new york mets
Mets’ bats reinvigorated with new hitting coaches
Mets have to prove dysfunction is in the past: Sherman
Ex-Yankees, Mets slugger cut with future in doubt
How the Mets got through the ‘ratcoon’ saga
Avert your eyes, Mets fans.
Jarred Kelenic, the highly touted prospect center fielder whom the Mets traded away in a deal they’ve probably come to regret, is expected to make his long-awaited MLB debut this week with the Mariners.
The No. 3-overall prospect in baseball is expected be called up Thursday for a home game against the Cleveland Indians, according to ESPN, more than two years after Kelenic was sent to Seattle in a trade headlined by Robinson Cano and Edwin Diaz coming to New York.
While Cano sits out the season for violating baseball’s PED policy a second time and Diaz delivers mixed results from the mound, Kelenic continues to light it up in the Mariners’ farm system.
The sixth-overall pick in the 2018 draft is 9-for-20 with two home runs, six RBIs and two stolen bases in five games with Triple-A Tacoma.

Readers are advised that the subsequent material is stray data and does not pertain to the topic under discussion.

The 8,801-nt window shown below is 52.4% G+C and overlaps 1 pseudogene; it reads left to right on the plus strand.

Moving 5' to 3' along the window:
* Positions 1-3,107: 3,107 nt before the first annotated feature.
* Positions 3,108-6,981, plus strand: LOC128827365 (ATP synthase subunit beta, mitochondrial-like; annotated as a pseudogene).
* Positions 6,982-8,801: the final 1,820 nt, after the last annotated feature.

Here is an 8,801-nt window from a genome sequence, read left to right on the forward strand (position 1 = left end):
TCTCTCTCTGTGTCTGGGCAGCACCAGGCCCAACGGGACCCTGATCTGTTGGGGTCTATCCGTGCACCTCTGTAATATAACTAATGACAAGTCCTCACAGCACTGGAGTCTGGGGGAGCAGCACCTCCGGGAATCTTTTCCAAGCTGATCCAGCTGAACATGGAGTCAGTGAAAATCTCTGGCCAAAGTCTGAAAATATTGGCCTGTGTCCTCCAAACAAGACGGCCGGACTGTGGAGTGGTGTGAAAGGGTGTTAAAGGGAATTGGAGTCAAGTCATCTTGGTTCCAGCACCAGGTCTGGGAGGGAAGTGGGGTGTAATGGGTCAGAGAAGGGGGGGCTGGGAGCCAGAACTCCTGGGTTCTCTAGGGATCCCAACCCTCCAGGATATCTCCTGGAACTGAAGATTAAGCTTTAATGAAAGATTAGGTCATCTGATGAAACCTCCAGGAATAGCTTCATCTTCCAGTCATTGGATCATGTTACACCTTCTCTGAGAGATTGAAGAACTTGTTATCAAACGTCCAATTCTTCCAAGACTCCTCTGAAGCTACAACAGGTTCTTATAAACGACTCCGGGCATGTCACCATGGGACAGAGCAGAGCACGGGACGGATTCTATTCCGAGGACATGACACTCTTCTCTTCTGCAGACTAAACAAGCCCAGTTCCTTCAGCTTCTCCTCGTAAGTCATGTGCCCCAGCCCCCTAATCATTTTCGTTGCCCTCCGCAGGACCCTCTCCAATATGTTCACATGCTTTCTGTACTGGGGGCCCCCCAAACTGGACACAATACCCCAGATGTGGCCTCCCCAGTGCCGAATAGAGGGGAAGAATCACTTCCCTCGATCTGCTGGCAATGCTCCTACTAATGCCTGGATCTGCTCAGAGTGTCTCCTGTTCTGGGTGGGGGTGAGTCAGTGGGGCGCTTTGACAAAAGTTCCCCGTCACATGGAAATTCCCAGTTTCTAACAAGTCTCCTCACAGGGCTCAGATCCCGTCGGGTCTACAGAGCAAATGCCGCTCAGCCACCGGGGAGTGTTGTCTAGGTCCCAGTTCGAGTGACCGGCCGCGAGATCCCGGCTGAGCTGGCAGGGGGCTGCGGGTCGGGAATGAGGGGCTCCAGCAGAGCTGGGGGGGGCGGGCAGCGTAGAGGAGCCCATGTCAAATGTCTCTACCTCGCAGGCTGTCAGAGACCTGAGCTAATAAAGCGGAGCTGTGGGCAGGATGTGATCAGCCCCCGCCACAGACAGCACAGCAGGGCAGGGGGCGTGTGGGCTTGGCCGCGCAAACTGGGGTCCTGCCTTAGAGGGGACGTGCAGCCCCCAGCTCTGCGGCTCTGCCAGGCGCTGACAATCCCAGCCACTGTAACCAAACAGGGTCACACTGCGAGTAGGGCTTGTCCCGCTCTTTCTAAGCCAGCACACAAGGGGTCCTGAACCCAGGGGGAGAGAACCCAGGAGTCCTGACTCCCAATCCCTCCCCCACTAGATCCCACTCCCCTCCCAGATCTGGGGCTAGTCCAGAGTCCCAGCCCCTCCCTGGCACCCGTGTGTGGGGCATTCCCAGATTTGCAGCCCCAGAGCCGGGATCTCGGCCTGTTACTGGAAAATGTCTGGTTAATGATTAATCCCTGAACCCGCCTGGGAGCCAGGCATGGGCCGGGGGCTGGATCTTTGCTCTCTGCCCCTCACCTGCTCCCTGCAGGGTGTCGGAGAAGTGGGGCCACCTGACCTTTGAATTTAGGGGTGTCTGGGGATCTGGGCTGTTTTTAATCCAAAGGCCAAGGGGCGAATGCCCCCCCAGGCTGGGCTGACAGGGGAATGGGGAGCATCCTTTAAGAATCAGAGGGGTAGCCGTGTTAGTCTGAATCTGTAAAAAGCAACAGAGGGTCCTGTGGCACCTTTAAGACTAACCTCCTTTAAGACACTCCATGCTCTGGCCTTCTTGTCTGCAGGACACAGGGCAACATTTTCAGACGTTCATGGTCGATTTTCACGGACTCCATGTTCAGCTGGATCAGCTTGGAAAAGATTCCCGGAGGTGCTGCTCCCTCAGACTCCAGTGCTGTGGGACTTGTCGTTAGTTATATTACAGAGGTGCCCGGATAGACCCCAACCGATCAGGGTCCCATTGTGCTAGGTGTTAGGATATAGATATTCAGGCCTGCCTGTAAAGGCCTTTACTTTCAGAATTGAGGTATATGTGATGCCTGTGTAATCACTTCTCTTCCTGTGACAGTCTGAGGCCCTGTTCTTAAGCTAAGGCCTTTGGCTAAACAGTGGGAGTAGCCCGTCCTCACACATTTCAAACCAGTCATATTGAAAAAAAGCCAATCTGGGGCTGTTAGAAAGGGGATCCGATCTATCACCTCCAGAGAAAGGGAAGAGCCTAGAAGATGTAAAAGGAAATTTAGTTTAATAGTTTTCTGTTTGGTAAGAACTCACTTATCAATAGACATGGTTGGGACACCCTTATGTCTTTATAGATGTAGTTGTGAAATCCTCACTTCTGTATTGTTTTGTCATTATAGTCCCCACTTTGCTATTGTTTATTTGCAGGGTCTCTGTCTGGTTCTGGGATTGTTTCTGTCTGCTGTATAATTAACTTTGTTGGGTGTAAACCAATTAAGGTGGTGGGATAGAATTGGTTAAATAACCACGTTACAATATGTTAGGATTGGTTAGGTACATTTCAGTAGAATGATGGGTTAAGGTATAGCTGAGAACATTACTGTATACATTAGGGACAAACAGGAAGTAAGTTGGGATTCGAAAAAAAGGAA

Kelenic, 21, might have made his debut last season had Seattle not been manipulating his service time in order to keep him under team control longer — a tactic former CEO Kevin Mather revealed in February to the dismay of Kelenic and the players’ association.
“Money shouldn’t determine when a player is called up to the big leagues,” Kelenic told USA Today following Mather’s comments, which, in addition to racist remarks he made about Mariners employees, led to Mather resigning. “This should be an exciting time for baseball. We had such a negative year with COVID and everything shutting down. This is what we’ve been waiting for. Now, the day before spring training, this is what I have to deal with.”
Kelenic won’t be eligible for free agency until 2027 because of the Mariners’ delay in calling him up. Mariners GM Jerry Dipoto apologized to Kelenic for Mather’s comments, but denied service-time manipulation, a taboo strategy many teams partake in but don’t talk about publicly.
The Mariners were 18-17 as of Monday night, and are trying to snap a 19-year playoff drought, the longest active streak in North American professional sports.
Share this article:
Source: Read Full Article